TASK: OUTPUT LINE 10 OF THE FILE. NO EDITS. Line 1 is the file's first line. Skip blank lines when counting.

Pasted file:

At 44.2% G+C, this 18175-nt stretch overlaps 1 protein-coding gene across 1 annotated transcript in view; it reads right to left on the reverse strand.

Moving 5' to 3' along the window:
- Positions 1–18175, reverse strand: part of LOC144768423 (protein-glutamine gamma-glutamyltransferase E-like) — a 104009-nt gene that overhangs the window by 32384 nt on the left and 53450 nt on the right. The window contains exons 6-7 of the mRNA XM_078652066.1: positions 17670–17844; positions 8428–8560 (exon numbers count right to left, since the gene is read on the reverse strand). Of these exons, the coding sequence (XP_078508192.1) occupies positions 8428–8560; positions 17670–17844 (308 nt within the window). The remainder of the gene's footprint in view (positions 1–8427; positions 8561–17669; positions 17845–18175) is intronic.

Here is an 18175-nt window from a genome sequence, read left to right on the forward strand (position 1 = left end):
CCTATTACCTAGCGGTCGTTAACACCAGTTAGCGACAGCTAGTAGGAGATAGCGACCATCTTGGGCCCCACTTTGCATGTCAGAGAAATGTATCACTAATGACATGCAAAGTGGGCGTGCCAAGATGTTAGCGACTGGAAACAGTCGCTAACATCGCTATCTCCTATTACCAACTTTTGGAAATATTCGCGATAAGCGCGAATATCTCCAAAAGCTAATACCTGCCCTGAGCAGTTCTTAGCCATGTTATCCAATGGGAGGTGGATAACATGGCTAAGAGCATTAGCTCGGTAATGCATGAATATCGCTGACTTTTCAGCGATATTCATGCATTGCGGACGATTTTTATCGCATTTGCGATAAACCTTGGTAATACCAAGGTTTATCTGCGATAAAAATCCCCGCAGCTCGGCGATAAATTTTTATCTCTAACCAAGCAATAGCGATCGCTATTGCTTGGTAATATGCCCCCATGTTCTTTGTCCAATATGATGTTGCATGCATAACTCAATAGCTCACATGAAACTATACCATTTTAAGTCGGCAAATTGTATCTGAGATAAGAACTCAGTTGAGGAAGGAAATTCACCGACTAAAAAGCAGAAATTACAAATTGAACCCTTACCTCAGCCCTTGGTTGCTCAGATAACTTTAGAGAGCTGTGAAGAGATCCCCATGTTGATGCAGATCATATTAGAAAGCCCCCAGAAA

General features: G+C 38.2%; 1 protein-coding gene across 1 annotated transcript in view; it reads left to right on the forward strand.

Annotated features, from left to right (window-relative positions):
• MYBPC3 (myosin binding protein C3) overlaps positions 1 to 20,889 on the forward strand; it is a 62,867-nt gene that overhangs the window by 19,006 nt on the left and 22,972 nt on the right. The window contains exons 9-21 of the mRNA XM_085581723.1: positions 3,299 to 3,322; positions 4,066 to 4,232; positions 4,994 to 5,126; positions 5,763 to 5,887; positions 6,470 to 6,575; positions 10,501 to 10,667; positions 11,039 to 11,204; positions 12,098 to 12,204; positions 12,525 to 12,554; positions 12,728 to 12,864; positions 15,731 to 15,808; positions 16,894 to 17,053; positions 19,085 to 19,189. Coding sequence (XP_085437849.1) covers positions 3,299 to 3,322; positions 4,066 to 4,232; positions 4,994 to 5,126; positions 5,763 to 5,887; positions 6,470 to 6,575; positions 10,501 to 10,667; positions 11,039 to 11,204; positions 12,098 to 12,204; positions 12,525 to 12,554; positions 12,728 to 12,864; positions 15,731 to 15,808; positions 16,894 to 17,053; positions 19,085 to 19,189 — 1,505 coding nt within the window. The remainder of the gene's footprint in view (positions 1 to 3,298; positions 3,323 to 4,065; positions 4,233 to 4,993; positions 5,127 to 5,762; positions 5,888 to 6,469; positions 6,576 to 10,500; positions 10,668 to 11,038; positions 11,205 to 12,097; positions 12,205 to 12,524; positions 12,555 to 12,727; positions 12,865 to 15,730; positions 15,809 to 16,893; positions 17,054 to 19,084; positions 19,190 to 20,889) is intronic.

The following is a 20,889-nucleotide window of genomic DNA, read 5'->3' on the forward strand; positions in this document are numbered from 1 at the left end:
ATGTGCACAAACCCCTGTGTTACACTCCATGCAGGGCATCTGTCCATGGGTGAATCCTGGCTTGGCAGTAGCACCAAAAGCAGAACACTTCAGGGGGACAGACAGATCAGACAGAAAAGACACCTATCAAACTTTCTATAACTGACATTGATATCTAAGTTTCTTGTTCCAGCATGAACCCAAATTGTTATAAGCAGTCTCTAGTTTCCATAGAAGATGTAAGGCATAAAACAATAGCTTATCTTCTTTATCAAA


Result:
ATGTGCACAAACCCCTGTGTTACACTCCATGCAGGGCATCTGTCCATGGGTGAATCCTGGCTTGGCAGTAGCACCAAAAGCAGAACACTTCAGGGGGACAGACAGATCAGACAGAAAAGACACCTATCAAACTTTCTATAACTGACATTGATATCTAAGTTTCTTGTTCCAGCATGAACCCAAATTGTTATAAGCAGTCTCTAGTTTCCATAGAAGATGTAAGGCATAAAACAATAGCTTATCTTCTTTATCAAA